An unemployed Singaporean has been sentenced to jail for 3 weeks and fined S$20,000 for protesting against Prime Minister Lee Hsien Loong at Raffles Place last month. A speedy two-day trial convicted 41-year-old Yan Jun for four counts of taking part in a “public assembly” in his solo protest holding a placard and a loudhailer. Yan Jun was also charged for “disorderly behaviour”.
In his protest on July 5 last month, Yan Jun called for dictator Prime Minister Lee Hsien Loong to resign over the abuse of premiership powers, and also protested against the Singapore judiciary, calling it “corrupted”.
The Deputy Public Prosecutor (DPP) ridiculed the protester, who was not represented by any Singapore lawyer, saying that the latter has no case at all and he is just using the trial to insult the government further:
“Yan had claimed trial despite the “overwhelming evidence” against him. He proffered no defence at trial, and did not even challenge any of the evidence against him. He has instead abused the trial process and used the trial as a further soapbox for him to cast baseless and spurious allegations against the judiciary, the prosecution and the police.”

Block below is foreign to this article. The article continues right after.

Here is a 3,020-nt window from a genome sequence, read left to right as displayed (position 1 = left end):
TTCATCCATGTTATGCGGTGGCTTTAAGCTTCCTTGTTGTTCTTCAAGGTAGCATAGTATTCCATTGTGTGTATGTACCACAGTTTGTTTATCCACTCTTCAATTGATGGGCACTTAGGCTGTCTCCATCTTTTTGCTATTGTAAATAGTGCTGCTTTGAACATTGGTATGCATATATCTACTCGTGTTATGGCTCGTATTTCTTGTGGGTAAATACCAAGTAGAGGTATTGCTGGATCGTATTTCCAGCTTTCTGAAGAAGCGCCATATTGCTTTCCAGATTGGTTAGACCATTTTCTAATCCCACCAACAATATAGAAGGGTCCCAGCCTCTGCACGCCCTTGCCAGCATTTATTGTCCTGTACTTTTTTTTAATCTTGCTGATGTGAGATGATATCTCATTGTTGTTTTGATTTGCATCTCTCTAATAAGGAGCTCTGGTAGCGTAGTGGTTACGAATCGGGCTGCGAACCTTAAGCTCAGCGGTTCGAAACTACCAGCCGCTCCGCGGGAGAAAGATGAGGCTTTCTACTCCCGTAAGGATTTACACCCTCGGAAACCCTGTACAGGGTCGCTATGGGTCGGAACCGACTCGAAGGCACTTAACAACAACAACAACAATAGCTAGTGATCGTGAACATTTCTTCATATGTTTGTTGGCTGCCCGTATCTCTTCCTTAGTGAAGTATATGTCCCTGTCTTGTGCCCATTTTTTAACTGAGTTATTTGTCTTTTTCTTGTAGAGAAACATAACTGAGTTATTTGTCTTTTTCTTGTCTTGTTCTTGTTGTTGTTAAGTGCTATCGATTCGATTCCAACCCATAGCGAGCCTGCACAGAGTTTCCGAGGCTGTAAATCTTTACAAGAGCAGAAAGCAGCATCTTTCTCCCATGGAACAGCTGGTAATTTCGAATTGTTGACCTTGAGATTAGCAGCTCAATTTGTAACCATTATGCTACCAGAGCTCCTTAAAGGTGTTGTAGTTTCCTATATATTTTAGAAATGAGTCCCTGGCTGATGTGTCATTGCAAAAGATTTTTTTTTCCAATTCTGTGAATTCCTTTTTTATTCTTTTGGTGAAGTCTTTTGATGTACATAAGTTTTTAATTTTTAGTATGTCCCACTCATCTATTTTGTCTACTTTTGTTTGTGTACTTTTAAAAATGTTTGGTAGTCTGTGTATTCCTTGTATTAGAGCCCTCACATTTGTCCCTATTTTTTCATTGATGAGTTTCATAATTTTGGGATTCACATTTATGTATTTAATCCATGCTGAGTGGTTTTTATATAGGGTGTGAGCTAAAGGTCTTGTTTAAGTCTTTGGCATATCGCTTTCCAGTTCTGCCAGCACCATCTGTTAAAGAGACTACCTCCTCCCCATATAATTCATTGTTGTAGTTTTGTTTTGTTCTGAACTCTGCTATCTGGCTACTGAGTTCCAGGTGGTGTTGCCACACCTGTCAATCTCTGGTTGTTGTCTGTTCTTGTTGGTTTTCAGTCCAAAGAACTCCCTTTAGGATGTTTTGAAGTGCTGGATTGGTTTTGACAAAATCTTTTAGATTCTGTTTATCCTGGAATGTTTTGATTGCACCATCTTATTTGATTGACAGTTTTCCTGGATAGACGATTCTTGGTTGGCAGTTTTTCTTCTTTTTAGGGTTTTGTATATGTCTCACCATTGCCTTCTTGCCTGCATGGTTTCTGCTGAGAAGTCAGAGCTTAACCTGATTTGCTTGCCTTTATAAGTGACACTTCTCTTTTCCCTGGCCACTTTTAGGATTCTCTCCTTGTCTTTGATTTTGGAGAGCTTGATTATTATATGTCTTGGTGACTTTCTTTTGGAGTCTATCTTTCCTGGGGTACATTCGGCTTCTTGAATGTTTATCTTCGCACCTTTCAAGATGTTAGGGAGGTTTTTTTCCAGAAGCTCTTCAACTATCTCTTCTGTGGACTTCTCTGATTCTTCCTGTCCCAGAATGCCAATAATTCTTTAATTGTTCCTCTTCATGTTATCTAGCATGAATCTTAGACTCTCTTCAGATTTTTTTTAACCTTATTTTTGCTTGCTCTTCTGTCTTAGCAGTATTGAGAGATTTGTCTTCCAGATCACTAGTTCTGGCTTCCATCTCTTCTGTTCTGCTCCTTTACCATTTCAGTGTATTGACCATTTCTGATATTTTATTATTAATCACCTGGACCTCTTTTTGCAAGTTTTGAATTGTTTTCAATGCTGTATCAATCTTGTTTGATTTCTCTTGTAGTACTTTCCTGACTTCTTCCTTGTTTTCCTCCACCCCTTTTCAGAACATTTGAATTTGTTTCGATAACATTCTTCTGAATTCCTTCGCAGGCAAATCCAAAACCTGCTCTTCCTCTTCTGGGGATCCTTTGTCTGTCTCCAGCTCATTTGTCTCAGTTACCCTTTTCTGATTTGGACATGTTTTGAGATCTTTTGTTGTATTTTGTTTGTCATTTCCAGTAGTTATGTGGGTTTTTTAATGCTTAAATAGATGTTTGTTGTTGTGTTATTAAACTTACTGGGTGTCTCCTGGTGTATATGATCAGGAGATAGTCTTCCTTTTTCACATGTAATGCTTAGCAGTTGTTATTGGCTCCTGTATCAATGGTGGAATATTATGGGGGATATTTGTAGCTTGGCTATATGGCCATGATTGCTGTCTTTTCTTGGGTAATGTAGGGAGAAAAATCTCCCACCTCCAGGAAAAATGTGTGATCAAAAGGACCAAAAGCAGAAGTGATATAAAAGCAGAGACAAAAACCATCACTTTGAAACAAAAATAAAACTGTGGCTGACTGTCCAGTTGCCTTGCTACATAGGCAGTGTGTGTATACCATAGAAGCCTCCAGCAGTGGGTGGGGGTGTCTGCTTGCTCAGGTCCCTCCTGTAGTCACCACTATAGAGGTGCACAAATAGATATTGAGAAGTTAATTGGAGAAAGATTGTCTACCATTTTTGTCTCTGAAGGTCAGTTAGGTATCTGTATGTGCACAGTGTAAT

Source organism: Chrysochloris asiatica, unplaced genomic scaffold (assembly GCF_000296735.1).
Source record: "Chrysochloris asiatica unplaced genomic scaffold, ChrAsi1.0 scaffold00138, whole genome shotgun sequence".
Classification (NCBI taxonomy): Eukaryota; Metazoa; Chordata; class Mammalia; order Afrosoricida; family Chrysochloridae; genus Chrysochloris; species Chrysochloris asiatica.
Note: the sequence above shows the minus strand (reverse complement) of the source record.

State media Straits Times reminded Singaporeans that protesting against Lee Hsien Loong and the government will warrant a “disorderly behaviour” charge that could jail a person up to a year:
“First time offenders convicted of behaving in a disorderly manner can be jailed up to six months and fined up to $2,000. Repeat offenders can be jailed up to a year and fined up to $5,000.”
Singapore is a single party dictatorship that bans protests and freedom of speech. Offenders face lengthy jail sentences and hefty financial penalties for expressing displeasure in public.